The palace of Ali Pasha in Tepelena,
Engraving of Edward Finden,
based on a drawing by William Purser
(early 19th century, private collection,
Next morning we took a view of the town, which is only interesting as the birth-place of the present rule of Epirus. It stands upon the high bank of the Voïussa, which is here about as broad as the Thames at Kew, and like the Araxes indignant at a bridge: a very fine structure of this kind, which was thrown across it during the times of the Lower Empire, had been left in a ruinous state by the violence of the stream, and though the vizir expended 1500 purses in repairs, all his efforts were in vain; not quite two years before our visit, a dreadful inundation swept away the new works and left the old broken arches in their former state of a picturesque ruin. A very handsome reward is still proposed by Ali to any engineer who shall enable him to defy the current. Tepeleni contains about 200 houses, with a population exclusively Albanian; it possesses no architectural beauties, if we except the grand seraglio which Ali has build upon the site of his paternal mansion. This is a very spacious edifice standing upon a fine rock at the edge of the cliff: I speak indeed of the seraglio which then was, for a new edifice has lately been erected upon the ruins of the former, which was accidentally burnt by fire in 1818. The account of this conflagration, which I received from an Albanian correspondent, is worthy of detail, since it tends strongly to illustrate the character of Ali, which these pages are intended principally to portray.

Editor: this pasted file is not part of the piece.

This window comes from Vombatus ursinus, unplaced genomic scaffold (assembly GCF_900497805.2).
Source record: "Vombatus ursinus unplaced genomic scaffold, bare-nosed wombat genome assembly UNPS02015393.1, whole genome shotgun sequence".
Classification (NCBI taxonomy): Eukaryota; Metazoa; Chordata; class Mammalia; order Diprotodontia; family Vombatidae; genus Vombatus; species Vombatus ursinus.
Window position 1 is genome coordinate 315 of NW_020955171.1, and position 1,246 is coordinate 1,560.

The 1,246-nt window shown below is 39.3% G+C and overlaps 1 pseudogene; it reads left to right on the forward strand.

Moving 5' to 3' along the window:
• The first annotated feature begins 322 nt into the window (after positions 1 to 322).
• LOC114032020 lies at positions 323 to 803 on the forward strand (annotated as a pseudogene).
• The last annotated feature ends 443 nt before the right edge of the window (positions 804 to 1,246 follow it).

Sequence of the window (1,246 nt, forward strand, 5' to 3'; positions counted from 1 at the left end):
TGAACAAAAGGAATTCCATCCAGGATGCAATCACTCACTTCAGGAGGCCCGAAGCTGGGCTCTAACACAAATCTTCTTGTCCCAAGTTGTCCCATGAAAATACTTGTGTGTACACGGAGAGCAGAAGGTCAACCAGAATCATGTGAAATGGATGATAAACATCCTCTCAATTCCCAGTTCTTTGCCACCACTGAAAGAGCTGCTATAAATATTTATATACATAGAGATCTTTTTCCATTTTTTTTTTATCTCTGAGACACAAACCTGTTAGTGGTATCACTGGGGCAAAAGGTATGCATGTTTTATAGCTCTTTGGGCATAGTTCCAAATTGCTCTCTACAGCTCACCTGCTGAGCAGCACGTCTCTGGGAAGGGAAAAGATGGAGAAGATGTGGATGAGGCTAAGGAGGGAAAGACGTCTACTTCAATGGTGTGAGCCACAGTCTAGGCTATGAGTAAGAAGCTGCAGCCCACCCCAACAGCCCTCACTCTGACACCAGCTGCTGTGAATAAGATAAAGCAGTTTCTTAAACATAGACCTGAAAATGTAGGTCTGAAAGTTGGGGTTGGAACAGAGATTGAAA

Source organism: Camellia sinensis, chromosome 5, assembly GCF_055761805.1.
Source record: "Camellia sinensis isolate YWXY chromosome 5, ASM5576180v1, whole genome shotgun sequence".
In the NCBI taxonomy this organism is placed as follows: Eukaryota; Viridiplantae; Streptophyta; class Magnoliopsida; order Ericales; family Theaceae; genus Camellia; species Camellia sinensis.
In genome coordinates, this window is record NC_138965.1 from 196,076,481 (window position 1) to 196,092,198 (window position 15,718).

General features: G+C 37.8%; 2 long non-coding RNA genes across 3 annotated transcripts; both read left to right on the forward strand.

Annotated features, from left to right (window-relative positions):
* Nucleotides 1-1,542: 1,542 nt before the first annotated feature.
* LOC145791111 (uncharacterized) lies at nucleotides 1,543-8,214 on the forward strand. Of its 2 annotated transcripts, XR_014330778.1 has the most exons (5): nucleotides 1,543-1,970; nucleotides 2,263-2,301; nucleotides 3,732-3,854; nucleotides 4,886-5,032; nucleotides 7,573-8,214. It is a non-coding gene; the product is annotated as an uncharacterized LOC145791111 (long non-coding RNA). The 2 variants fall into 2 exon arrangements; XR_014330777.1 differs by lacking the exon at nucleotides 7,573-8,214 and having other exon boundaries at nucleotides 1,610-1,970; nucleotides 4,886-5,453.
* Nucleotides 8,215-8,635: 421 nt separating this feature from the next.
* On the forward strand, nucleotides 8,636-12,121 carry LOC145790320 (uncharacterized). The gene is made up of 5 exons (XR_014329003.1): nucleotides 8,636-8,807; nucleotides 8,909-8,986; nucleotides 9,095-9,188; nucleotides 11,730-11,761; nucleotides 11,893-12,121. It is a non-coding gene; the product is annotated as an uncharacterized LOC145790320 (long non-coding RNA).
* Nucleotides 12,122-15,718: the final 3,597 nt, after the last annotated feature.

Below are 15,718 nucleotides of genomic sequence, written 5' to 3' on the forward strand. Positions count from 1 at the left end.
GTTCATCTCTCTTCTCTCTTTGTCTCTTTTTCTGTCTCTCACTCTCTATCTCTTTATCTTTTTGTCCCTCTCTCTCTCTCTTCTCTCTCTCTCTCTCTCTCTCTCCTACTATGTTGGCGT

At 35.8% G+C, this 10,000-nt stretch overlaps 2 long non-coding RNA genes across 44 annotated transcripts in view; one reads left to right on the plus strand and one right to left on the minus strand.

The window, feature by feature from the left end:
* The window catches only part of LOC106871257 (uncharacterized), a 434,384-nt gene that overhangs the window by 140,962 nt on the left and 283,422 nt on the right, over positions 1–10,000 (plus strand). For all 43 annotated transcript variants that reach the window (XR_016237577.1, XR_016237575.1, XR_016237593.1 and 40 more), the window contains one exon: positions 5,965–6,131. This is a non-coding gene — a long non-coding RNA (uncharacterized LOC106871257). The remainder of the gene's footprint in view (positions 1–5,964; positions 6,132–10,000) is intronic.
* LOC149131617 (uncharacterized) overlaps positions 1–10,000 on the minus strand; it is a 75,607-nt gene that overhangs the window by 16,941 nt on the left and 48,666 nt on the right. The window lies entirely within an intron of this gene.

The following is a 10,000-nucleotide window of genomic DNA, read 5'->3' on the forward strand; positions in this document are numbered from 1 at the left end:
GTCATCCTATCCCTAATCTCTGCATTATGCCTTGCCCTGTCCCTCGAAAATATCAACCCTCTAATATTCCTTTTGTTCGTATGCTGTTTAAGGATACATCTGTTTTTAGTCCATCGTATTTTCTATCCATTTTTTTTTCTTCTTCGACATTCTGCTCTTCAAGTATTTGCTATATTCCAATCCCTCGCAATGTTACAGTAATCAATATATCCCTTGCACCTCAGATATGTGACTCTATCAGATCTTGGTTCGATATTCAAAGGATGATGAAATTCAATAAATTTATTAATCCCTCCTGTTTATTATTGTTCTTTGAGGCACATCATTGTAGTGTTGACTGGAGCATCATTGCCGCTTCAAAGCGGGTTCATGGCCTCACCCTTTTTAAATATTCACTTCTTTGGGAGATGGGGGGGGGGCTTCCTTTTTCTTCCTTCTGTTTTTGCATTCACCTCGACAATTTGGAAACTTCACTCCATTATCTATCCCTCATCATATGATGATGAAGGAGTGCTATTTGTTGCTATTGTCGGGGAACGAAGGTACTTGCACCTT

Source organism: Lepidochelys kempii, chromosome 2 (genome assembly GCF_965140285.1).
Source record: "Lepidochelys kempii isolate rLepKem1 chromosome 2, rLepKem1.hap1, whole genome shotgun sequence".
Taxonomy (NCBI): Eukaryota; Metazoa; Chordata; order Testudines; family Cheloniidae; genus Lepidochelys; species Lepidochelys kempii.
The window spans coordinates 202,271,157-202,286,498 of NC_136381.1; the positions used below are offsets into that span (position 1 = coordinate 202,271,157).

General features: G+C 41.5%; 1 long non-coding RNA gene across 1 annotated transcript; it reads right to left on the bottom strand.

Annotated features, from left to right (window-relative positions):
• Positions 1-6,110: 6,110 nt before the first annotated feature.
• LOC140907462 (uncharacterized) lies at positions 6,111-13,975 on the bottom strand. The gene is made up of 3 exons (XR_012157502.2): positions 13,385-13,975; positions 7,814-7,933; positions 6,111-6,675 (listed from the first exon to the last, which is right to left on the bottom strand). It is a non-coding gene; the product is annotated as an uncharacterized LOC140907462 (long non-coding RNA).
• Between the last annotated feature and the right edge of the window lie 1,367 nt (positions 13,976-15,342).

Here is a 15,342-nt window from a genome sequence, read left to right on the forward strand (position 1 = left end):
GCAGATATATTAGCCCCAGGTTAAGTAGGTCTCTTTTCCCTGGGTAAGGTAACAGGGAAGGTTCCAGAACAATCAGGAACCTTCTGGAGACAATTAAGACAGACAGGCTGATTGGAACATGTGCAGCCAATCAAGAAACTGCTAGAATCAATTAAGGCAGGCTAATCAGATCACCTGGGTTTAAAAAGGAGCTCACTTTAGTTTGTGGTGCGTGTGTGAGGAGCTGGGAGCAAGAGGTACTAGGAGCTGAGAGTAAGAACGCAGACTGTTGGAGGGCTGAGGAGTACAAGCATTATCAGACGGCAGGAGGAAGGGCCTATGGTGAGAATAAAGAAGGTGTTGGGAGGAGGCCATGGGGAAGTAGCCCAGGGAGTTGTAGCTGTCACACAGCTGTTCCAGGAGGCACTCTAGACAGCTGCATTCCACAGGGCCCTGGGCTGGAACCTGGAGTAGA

The mischief was occasioned either by the negligence of some attendants in the train of Salee Bay, who was at Tepeleni on a visit to his mother, or by a storm of thunder and lightning which occurred at the time. However this may be, about the middle of the night the whole palace was in flames. In the horror of the scene the Sultana, with all the other ladies of the harem, endeavoured to make their escape through the doors of the apartments, but were actually met and driven back again by the ataghans of the eunuchs appointed as their guards: these wretches would rather have seen them all fall a prey to the devouring element, than exposed to the lawless gaze of public curiosity: such is the force of Mahometan prejudice! In this extremity they let themselves down through the casements of the windows which they broke and tore away for that purpose. Before morning scarce a vestige was left of that superb edifice which Ali had raised upon the residence of his forefathers. His rage and fury were so dreaded, that it was thought proper at once to ascribe the cause of this misfortune to the effect of lightning, without hinting at the possibility of any other. As soon as he received intelligence of the misfortune he set off instantly, and scarcely rested day or night till he arrived at Tepeleni; there he felt some consolation when he found that the subterranean chambers in which he kept his plate and other valuables were uninjured, as well as the great tower in the garden which is the depository of his treasures. He now set his head at work to contrive some plan for restoring the edifice without incurring any expense. His first care was to issue proclamations throughout his dominions stating that the vengeance of heaven had fallen upon him, and that Ali had no longer a home in the place of his ancestors. He called therefore upon his loving subjects to assist him in his distress, and fixed a day on which he expected their attendance. On the day appointed Tepeleni was crowded with deputies from the various districts of Albania, with his old associates and intimate friends, his children, and relations of every degree. At the outer gate of the seraglio Ali was seen seated upon a dirty mat, cross-legged and bare-headed, with a red Albanian cap in his hands to receive contributions. He had been cunning enough to send large sums of money beforehand to several of his retainers, from whose poverty little could be expected; and these they now brought and restored to him as if they had been voluntary presents from their own stores. When therefore any bey or primate offered a sum inferior to his expectations, he compared his niggard avarice with the liberality of others, who he felt certain had deprived themselves even of the necessities of life for his sake, refusing the present in the following terms: “What good will this offering do for Ali, a man afflicted by the Divine vengeance? Take it back murrie, take it back, and keep it for your own necessities.” This hint was quite sufficient to double or even treble the contributions, and by such means he collected a sum of money which enabled him not only to rebuild his seraglio, but to add very considerably to the treasures in his garden.